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There has been some more results of even smaller waveguides during the recent months, based on my tools - ...
This was the smaller one, only 23 cm (~9") wide.

Measured with B&C DE502 (courtesy of Petr Mervart). These are great results for such a small horn, IMHO.


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Would you consider this as a smooth enough transition? This is a waveguide of about the size of your Abbeys (12" woofer). The axial problems are also vitually gone (the graph is for 0 - 120 deg / 10). I would put this as my piece of evidence for all the points just mentioned. As for the curve C, I don't know if it is any special but a segment of an Euler spiral (or the curve corresponding to my waveguide formula) works very well as the remedy for most of the problems as you can see.

That device doesn't look axisymmetric, which is what I was talking about. Yes, it works very well, but that was not the point. I would like to see he actual DI curve as it can be very hard to tell from just polar plots.

Again, this is what hapens if you change the mouth round-over from abrupt to gradual for one particular axisymmetric OS waveguide - I don't know whether the hole is eliminated, went away or diminished to neglibility, but for the best transition it is just not there anymore.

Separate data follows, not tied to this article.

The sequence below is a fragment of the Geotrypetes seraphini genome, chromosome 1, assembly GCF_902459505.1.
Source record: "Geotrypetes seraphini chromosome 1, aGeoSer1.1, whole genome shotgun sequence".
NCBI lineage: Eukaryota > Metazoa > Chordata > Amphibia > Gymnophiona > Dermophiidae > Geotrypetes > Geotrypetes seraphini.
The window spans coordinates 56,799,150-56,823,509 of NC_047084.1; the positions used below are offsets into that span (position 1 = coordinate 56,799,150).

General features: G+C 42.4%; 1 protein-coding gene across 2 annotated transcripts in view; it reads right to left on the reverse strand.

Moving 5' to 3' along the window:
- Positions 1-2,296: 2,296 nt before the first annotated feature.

There was never any question that a smoother mouth flare results in improved axial response, the question was if there is a better C than just a large radius. I don't see this as proving the point either way.

I'm not saying that one cannot do what you suggest, just that you make some generalized statements that I just don't see as true - in general. Your examples show specific cases that support your points, but they cannot be taken as generalizations of what happens in all cases.
Without any ambition to sound generic I think the data presented so far speak for themselves. And I believe that for such a smooth polars it should not be that hard to at least estimate the smoothness of the DI, it's really not that cryptic. There is really no issue with lowering the crossover point with a good horn (axisymmetric or not), that much is obvious I think.

I was actually quite specific when I said that based on my experience and all the results acquired so far, the waveguides in Gedlee loudspeakers could be improved by employng a better mouth flare with a more gradual change of curvature.

This all seems so obvious to me that I find it almost embarassing to discuss it further. It is perfectly fine if don't agree with me on this, that's really not my business.
I'm sorry if I embarrassed you, that was not my intent. But the statement "the waveguides in Gedlee loudspeakers could be improved by employing a better mouth flare with a more gradual change of curvature." is not proven by the data. If the waveguide is allowed to get larger then yes, this would be true, but given the physical constraints that I stated, it is not clear that it is true.